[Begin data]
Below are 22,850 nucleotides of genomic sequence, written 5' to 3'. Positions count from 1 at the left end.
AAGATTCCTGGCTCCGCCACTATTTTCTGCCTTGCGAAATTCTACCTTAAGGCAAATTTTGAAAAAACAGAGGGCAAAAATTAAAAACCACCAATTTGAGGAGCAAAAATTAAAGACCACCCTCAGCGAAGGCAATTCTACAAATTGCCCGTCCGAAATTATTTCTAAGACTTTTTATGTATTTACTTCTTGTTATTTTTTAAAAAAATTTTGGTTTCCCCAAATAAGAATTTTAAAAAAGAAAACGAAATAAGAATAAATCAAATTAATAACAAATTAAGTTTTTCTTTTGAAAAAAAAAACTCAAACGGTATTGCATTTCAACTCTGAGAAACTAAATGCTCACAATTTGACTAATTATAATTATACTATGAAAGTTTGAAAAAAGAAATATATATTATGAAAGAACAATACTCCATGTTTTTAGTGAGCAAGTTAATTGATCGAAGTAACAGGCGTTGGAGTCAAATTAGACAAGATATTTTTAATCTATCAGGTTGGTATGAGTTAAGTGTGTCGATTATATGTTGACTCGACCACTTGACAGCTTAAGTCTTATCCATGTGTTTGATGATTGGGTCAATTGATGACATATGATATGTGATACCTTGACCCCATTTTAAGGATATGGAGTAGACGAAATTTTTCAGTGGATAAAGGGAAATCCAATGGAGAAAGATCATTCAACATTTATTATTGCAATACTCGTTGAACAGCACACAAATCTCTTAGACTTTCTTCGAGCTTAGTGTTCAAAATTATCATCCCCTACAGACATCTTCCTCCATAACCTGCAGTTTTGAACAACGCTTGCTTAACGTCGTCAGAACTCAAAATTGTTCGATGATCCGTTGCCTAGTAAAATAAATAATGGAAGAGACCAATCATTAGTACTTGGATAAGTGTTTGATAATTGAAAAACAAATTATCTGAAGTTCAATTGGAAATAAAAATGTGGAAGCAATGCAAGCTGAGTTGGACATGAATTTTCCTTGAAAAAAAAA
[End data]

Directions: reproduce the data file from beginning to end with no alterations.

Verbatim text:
Below are 22,850 nucleotides of genomic sequence, written 5' to 3'. Positions count from 1 at the left end.
AAGATTCCTGGCTCCGCCACTATTTTCTGCCTTGCGAAATTCTACCTTAAGGCAAATTTTGAAAAAACAGAGGGCAAAAATTAAAAACCACCAATTTGAGGAGCAAAAATTAAAGACCACCCTCAGCGAAGGCAATTCTACAAATTGCCCGTCCGAAATTATTTCTAAGACTTTTTATGTATTTACTTCTTGTTATTTTTTAAAAAAATTTTGGTTTCCCCAAATAAGAATTTTAAAAAAGAAAACGAAATAAGAATAAATCAAATTAATAACAAATTAAGTTTTTCTTTTGAAAAAAAAAACTCAAACGGTATTGCATTTCAACTCTGAGAAACTAAATGCTCACAATTTGACTAATTATAATTATACTATGAAAGTTTGAAAAAAGAAATATATATTATGAAAGAACAATACTCCATGTTTTTAGTGAGCAAGTTAATTGATCGAAGTAACAGGCGTTGGAGTCAAATTAGACAAGATATTTTTAATCTATCAGGTTGGTATGAGTTAAGTGTGTCGATTATATGTTGACTCGACCACTTGACAGCTTAAGTCTTATCCATGTGTTTGATGATTGGGTCAATTGATGACATATGATATGTGATACCTTGACCCCATTTTAAGGATATGGAGTAGACGAAATTTTTCAGTGGATAAAGGGAAATCCAATGGAGAAAGATCATTCAACATTTATTATTGCAATACTCGTTGAACAGCACACAAATCTCTTAGACTTTCTTCGAGCTTAGTGTTCAAAATTATCATCCCCTACAGACATCTTCCTCCATAACCTGCAGTTTTGAACAACGCTTGCTTAACGTCGTCAGAACTCAAAATTGTTCGATGATCCGTTGCCTAGTAAAATAAATAATGGAAGAGACCAATCATTAGTACTTGGATAAGTGTTTGATAATTGAAAAACAAATTATCTGAAGTTCAATTGGAAATAAAAATGTGGAAGCAATGCAAGCTGAGTTGGACATGAATTTTCCTTGAAAAAAAAA